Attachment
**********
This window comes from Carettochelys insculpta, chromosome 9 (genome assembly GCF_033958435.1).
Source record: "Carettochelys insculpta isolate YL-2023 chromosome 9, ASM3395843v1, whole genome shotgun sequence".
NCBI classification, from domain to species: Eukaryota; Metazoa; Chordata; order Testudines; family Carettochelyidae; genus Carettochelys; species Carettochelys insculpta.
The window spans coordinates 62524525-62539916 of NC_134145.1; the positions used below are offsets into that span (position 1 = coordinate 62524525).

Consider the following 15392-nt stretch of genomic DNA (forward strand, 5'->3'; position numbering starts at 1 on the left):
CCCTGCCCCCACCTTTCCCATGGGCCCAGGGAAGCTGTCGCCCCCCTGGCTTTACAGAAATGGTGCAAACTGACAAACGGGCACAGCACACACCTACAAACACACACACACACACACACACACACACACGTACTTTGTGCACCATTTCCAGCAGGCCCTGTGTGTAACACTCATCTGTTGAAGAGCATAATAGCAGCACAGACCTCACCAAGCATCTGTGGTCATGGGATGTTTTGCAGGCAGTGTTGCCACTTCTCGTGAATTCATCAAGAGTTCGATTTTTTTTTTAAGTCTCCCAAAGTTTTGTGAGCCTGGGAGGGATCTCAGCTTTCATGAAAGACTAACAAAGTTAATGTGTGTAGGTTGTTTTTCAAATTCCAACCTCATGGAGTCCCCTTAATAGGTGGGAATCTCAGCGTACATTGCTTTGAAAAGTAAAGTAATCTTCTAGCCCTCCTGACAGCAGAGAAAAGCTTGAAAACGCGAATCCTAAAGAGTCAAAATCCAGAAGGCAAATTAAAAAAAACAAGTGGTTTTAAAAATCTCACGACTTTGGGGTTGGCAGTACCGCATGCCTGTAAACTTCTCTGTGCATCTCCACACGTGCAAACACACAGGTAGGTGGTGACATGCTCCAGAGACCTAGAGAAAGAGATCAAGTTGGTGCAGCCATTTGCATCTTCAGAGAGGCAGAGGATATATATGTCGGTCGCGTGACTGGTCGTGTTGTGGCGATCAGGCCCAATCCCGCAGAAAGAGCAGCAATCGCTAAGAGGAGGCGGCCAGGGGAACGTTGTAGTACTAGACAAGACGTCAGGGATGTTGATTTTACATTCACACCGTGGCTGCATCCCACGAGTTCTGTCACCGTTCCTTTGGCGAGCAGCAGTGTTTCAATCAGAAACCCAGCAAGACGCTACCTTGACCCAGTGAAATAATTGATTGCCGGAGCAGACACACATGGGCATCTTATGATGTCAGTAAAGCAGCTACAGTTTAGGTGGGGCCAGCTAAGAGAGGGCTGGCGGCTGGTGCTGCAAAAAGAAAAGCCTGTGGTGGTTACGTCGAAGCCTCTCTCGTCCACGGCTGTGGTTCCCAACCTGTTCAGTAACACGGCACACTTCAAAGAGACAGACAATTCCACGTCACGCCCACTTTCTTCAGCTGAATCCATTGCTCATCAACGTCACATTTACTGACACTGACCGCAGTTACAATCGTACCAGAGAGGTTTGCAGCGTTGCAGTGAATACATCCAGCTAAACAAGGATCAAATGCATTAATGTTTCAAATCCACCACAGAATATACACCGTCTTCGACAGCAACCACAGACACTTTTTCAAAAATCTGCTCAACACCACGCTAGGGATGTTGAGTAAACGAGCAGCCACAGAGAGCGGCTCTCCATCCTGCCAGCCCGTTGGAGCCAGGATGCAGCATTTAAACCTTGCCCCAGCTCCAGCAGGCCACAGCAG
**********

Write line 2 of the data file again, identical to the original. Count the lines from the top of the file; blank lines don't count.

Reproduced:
Source record: "Carettochelys insculpta isolate YL-2023 chromosome 9, ASM3395843v1, whole genome shotgun sequence".